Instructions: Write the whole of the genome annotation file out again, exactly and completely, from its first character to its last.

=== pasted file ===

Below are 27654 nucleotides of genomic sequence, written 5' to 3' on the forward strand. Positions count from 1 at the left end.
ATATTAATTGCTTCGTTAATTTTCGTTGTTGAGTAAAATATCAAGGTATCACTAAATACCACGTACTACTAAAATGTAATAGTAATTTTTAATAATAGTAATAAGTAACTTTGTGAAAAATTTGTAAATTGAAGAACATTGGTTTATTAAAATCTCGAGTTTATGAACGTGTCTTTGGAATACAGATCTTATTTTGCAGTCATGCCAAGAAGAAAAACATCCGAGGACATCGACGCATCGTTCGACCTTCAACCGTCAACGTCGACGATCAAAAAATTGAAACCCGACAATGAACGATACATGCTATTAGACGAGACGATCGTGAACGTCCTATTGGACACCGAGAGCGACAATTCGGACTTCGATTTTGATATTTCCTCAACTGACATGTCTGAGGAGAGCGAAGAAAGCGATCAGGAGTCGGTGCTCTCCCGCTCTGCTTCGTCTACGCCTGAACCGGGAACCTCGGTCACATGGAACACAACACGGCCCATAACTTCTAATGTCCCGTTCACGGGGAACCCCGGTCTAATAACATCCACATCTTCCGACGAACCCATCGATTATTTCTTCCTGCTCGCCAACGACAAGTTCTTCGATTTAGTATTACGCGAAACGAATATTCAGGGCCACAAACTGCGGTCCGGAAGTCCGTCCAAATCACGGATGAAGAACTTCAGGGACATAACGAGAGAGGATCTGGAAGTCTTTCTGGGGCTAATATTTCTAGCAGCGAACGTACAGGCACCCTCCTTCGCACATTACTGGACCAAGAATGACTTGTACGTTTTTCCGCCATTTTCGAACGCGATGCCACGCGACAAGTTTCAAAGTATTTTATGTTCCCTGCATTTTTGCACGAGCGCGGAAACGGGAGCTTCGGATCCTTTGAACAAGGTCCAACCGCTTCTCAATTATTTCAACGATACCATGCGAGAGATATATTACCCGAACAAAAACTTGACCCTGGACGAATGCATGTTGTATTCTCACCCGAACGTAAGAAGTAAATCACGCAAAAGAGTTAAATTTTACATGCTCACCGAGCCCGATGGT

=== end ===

Below are 27654 nucleotides of genomic sequence, written 5' to 3' on the forward strand. Positions count from 1 at the left end.
ATATTAATTGCTTCGTTAATTTTCGTTGTTGAGTAAAATATCAAGGTATCACTAAATACCACGTACTACTAAAATGTAATAGTAATTTTTAATAATAGTAATAAGTAACTTTGTGAAAAATTTGTAAATTGAAGAACATTGGTTTATTAAAATCTCGAGTTTATGAACGTGTCTTTGGAATACAGATCTTATTTTGCAGTCATGCCAAGAAGAAAAACATCCGAGGACATCGACGCATCGTTCGACCTTCAACCGTCAACGTCGACGATCAAAAAATTGAAACCCGACAATGAACGATACATGCTATTAGACGAGACGATCGTGAACGTCCTATTGGACACCGAGAGCGACAATTCGGACTTCGATTTTGATATTTCCTCAACTGACATGTCTGAGGAGAGCGAAGAAAGCGATCAGGAGTCGGTGCTCTCCCGCTCTGCTTCGTCTACGCCTGAACCGGGAACCTCGGTCACATGGAACACAACACGGCCCATAACTTCTAATGTCCCGTTCACGGGGAACCCCGGTCTAATAACATCCACATCTTCCGACGAACCCATCGATTATTTCTTCCTGCTCGCCAACGACAAGTTCTTCGATTTAGTATTACGCGAAACGAATATTCAGGGCCACAAACTGCGGTCCGGAAGTCCGTCCAAATCACGGATGAAGAACTTCAGGGACATAACGAGAGAGGATCTGGAAGTCTTTCTGGGGCTAATATTTCTAGCAGCGAACGTACAGGCACCCTCCTTCGCACATTACTGGACCAAGAATGACTTGTACGTTTTTCCGCCATTTTCGAACGCGATGCCACGCGACAAGTTTCAAAGTATTTTATGTTCCCTGCATTTTTGCACGAGCGCGGAAACGGGAGCTTCGGATCCTTTGAACAAGGTCCAACCGCTTCTCAATTATTTCAACGATACCATGCGAGAGATATATTACCCGAACAAAAACTTGACCCTGGACGAATGCATGTTGTATTCTCACCCGAACGTAAGAAGTAAATCACGCAAAAGAGTTAAATTTTACATGCTCACCGAGCCCGATGGT